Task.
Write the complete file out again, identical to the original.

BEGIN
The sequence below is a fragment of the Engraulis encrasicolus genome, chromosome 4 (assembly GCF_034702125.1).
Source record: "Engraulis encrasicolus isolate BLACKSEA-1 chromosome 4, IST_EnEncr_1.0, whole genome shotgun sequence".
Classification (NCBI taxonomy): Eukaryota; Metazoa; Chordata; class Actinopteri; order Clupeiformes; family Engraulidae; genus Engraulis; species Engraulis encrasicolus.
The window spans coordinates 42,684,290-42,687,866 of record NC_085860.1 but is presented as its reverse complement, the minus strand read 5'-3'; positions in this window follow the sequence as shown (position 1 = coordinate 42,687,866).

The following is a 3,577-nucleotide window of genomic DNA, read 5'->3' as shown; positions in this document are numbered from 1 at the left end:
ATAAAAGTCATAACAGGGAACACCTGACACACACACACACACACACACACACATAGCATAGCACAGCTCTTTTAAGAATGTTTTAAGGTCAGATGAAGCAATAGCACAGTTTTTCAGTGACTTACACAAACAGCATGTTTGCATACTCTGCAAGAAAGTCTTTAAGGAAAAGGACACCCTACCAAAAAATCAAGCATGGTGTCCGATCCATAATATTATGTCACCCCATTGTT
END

The sequence below is a fragment of the Engraulis encrasicolus genome, chromosome 4 (assembly GCF_034702125.1).
Source record: "Engraulis encrasicolus isolate BLACKSEA-1 chromosome 4, IST_EnEncr_1.0, whole genome shotgun sequence".
Classification (NCBI taxonomy): Eukaryota; Metazoa; Chordata; class Actinopteri; order Clupeiformes; family Engraulidae; genus Engraulis; species Engraulis encrasicolus.
The window spans coordinates 42,684,290-42,687,866 of record NC_085860.1 but is presented as its reverse complement, the minus strand read 5'-3'; positions in this window follow the sequence as shown (position 1 = coordinate 42,687,866).

The following is a 3,577-nucleotide window of genomic DNA, read 5'->3' as shown; positions in this document are numbered from 1 at the left end:
ATAAAAGTCATAACAGGGAACACCTGACACACACACACACACACACACACACATAGCATAGCACAGCTCTTTTAAGAATGTTTTAAGGTCAGATGAAGCAATAGCACAGTTTTTCAGTGACTTACACAAACAGCATGTTTGCATACTCTGCAAGAAAGTCTTTAAGGAAAAGGACACCCTACCAAAAAATCAAGCATGGTGTCCGATCCATAATATTATGTCACCCCATTGTT